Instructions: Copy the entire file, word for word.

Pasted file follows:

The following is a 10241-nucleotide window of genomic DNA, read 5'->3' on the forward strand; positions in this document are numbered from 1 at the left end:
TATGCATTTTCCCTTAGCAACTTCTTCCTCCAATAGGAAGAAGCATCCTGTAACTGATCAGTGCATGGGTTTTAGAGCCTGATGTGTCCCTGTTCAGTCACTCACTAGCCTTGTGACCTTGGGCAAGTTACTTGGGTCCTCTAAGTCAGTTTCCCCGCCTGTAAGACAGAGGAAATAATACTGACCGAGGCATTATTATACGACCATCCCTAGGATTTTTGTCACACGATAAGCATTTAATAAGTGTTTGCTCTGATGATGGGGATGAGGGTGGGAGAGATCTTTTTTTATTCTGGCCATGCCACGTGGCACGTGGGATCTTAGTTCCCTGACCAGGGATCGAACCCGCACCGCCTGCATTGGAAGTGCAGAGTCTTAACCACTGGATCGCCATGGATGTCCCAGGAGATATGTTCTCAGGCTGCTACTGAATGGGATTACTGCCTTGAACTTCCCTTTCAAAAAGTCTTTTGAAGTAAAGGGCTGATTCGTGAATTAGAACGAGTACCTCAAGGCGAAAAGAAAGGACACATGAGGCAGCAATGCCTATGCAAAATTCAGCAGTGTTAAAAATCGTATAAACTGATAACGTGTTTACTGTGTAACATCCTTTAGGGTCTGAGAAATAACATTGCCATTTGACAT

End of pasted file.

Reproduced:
The following is a 10241-nucleotide window of genomic DNA, read 5'->3' on the forward strand; positions in this document are numbered from 1 at the left end:
TATGCATTTTCCCTTAGCAACTTCTTCCTCCAATAGGAAGAAGCATCCTGTAACTGATCAGTGCATGGGTTTTAGAGCCTGATGTGTCCCTGTTCAGTCACTCACTAGCCTTGTGACCTTGGGCAAGTTACTTGGGTCCTCTAAGTCAGTTTCCCCGCCTGTAAGACAGAGGAAATAATACTGACCGAGGCATTATTATACGACCATCCCTAGGATTTTTGTCACACGATAAGCATTTAATAAGTGTTTGCTCTGATGATGGGGATGAGGGTGGGAGAGATCTTTTTTTATTCTGGCCATGCCACGTGGCACGTGGGATCTTAGTTCCCTGACCAGGGATCGAACCCGCACCGCCTGCATTGGAAGTGCAGAGTCTTAACCACTGGATCGCCATGGATGTCCCAGGAGATATGTTCTCAGGCTGCTACTGAATGGGATTACTGCCTTGAACTTCCCTTTCAAAAAGTCTTTTGAAGTAAAGGGCTGATTCGTGAATTAGAACGAGTACCTCAAGGCGAAAAGAAAGGACACATGAGGCAGCAATGCCTATGCAAAATTCAGCAGTGTTAAAAATCGTATAAACTGATAACGTGTTTACTGTGTAACATCCTTTAGGGTCTGAGAAATAACATTGCCATTTGACAT